Why Bethesda’s Review Policy is Bad For Everyone


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Last year, Bethesda stopped giving video game critics access to their games early, and it has had an impact on pretty much everyone.

Bethesda’s review policy is bad for everyone involved, including Bethesda. The short of that policy, for those who don’t know, is that last year, Bethesda decided to stop giving game reviewers access to their games before release. Outlets like IGN now get Bethesda games at the exact same time as the public, meaning that critics don’t have a chance to assess the game and inform readers on the quality of the game before it comes out. Usually we’d get something early, have enough time to play it, and then publish the review on an embargo date that applies to all outlets. That means no one has to rush, because there’s no benefit to being first to finish.

Bethesda doesn’t do this, and of course, they don’t owe anyone early access to their games – it is their product, and they absolutely aren’t wrong to control how it’s marketed. But giving reviewers early access is a courtesy that has existed for games, movies, books, and music for a very long time, because it’s in the best interest of consumers and publishers to have informed opinions available right as the public is most interested in knowing if a thing is good.

Doom was the first game that was withheld from critics, and Bethesda actually specifically referenced it when they announced the policy, saying “DOOM has emerged as a critical and commercial hit, and is now one of the highest-rated shooters of the past few years.” And I agree, Doom is a great game, and so is Dishonored 2. So as long as Bethesda is pumping out high-quality games, this is mostly fine. But pretty much no one can only release amazing games all the time, and it’s only a matter of time before they release something that isn’t that great or has major bugs. When that happens, they’re effectively withholding information from consumers, which prevents people from making informed decisions before they purchase things.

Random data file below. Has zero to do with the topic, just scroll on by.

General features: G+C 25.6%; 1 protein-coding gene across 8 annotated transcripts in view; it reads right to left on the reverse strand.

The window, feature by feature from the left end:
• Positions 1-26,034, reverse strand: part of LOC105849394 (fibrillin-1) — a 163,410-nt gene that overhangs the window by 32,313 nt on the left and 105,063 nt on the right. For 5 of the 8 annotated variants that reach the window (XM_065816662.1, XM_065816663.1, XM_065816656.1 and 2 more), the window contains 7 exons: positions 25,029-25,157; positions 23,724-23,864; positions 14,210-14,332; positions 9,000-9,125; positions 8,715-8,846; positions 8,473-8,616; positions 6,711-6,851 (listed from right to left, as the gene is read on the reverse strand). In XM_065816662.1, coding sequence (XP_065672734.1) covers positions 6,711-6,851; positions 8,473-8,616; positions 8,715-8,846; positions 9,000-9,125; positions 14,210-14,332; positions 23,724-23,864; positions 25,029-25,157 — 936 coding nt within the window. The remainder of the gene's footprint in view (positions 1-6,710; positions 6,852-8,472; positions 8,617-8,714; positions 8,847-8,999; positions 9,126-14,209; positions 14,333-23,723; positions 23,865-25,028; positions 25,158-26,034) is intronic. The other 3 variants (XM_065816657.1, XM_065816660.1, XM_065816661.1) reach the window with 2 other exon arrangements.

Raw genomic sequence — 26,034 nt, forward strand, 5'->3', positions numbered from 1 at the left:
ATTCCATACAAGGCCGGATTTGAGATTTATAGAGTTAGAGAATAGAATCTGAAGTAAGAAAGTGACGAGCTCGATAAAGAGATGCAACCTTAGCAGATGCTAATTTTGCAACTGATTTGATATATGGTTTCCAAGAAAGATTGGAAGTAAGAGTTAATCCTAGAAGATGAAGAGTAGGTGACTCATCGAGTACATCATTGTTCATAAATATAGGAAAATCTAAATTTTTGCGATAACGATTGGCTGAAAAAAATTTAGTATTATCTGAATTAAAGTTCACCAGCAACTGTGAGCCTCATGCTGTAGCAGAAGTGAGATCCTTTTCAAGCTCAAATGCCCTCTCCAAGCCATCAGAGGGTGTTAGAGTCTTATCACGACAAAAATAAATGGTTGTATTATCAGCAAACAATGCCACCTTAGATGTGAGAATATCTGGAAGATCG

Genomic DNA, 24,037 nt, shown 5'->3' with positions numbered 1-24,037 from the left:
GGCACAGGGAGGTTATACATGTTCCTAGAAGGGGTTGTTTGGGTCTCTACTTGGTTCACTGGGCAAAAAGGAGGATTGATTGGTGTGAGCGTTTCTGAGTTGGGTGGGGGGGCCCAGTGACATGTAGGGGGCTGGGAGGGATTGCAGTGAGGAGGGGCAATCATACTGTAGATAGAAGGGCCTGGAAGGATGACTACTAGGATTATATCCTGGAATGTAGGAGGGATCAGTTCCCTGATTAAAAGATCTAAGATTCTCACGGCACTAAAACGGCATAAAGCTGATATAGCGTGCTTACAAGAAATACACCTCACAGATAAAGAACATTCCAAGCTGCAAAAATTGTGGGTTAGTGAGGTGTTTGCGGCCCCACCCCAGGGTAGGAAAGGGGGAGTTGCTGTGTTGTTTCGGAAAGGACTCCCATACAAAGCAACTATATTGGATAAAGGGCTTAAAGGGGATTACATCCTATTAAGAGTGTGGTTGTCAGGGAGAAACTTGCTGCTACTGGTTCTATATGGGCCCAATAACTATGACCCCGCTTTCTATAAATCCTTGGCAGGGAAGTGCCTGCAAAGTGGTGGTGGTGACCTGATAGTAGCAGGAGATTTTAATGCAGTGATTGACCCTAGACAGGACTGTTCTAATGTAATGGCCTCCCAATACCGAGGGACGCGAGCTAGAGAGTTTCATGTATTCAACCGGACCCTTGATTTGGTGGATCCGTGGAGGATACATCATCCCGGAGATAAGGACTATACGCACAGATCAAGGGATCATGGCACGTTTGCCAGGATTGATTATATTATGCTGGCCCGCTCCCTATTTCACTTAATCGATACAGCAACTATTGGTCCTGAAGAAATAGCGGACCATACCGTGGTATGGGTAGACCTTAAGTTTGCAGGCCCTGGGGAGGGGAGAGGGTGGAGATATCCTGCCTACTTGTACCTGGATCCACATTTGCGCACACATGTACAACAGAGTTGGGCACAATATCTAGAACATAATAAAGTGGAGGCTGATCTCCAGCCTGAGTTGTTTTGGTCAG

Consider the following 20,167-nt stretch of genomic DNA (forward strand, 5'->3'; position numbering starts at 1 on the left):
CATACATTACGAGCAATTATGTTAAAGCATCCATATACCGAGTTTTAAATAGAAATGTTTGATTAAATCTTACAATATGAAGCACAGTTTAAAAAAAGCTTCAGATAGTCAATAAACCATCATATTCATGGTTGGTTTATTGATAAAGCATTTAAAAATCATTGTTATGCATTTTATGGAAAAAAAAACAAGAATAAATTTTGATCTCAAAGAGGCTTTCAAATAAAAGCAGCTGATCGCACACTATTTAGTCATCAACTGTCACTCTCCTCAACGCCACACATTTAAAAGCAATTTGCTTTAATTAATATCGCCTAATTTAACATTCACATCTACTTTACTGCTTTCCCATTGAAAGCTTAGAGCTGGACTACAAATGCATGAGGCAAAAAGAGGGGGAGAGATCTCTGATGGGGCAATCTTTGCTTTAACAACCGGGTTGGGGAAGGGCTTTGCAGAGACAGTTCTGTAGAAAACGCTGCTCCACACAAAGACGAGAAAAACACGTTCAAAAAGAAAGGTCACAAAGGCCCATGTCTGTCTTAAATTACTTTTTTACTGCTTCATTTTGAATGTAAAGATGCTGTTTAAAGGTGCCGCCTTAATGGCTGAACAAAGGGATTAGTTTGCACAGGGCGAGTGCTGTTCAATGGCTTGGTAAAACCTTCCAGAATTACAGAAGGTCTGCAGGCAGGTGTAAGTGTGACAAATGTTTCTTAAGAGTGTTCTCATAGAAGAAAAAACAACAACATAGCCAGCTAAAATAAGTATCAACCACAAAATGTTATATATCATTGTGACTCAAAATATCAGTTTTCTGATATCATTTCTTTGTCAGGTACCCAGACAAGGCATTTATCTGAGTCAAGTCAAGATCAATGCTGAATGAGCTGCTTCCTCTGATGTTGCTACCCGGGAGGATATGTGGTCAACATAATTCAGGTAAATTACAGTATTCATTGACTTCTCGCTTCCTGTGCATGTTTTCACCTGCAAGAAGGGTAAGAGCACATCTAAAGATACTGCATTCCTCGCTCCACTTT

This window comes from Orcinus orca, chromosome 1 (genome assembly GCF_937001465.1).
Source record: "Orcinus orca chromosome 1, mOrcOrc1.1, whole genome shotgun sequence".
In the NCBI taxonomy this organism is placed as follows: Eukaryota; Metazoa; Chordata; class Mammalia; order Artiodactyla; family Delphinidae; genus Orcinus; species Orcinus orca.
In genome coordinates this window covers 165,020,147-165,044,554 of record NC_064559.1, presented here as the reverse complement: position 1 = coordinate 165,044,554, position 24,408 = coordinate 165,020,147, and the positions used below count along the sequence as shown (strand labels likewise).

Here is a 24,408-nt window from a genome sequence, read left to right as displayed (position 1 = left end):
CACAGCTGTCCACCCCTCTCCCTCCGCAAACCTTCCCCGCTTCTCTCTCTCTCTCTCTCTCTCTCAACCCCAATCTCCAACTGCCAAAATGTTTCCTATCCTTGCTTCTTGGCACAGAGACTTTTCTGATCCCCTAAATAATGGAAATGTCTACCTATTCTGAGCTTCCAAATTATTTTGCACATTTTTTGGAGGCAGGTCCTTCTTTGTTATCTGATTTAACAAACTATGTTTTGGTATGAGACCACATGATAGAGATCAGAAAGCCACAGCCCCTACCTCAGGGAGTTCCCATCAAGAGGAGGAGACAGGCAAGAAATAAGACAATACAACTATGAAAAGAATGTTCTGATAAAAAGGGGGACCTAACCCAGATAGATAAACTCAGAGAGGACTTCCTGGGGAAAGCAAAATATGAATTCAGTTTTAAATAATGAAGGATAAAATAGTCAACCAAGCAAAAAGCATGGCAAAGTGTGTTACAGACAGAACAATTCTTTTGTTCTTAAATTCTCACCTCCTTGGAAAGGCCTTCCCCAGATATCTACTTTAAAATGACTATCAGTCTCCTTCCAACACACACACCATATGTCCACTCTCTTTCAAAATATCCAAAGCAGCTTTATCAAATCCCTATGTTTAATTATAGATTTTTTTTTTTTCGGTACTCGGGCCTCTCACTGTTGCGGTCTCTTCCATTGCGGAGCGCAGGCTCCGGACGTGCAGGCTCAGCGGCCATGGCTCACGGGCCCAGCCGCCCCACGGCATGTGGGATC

To talk about Prey specifically – I personally haven’t finished it, I can’t comment on review scores, but from what I did play, I like it, and I’m thankful I’ve been able to take my time with it. There’s a race for some sites to get their review up first that has a negative effect on all games criticism, playing through games overly quickly isn’t going to give you an authentic experience, but it especially incentivizes smaller sites and YouTubers to cut corners. Uploading the first review of a game like Prey almost guarantees more views, and that’s an obvious temptation for smaller channels, like the pot of gold at the end of a rainbow. I definitely don’t think all small reviewers do this, but it’s certainly worth considering.

You could just say reviewers should take all the time they need, and in a perfect world I’d agree. But the conversation around new games moves fast. If a review isn’t there when gamers want it most, in most cases very few people will see it at all unless you happen to have a huge following already. Those audiences certainly want reviews as soon as it’s possible to get them, and a lot of people are really vocal about that.

And they have good reason: with Bethesda’s marketing campaigns and frequent encouragement to pre-order, a lot of people who are interested will have already bought a game but end up regretting it because it’s not what they expected. At the same time, more cautious people will have decided not to take advantage of attractive pre-order offers because they haven’t heard from critics they trust. Having reviews available would have made that a more informed purchase. That’s why traditional, early review copies work really well for the everybody.

Beyond even that, it turns out that the full-price PC version of Prey did have a bug that completely broke the game on release for some people, including our reviewer. Where this backfired for Bethesda is that when reviewers are playing ahead of release and they hit a bug, they usually let the publisher know about it, giving them an opportunity to have it fixed before the public release instead of after. Quality assurance testing isn’t our job, but it’s a side benefit that works out well for everyone.

Alanah Pearce is a Producer at IGN. She has pet multiple dogs throughout her lifetime. 


Source: IGN Video Games

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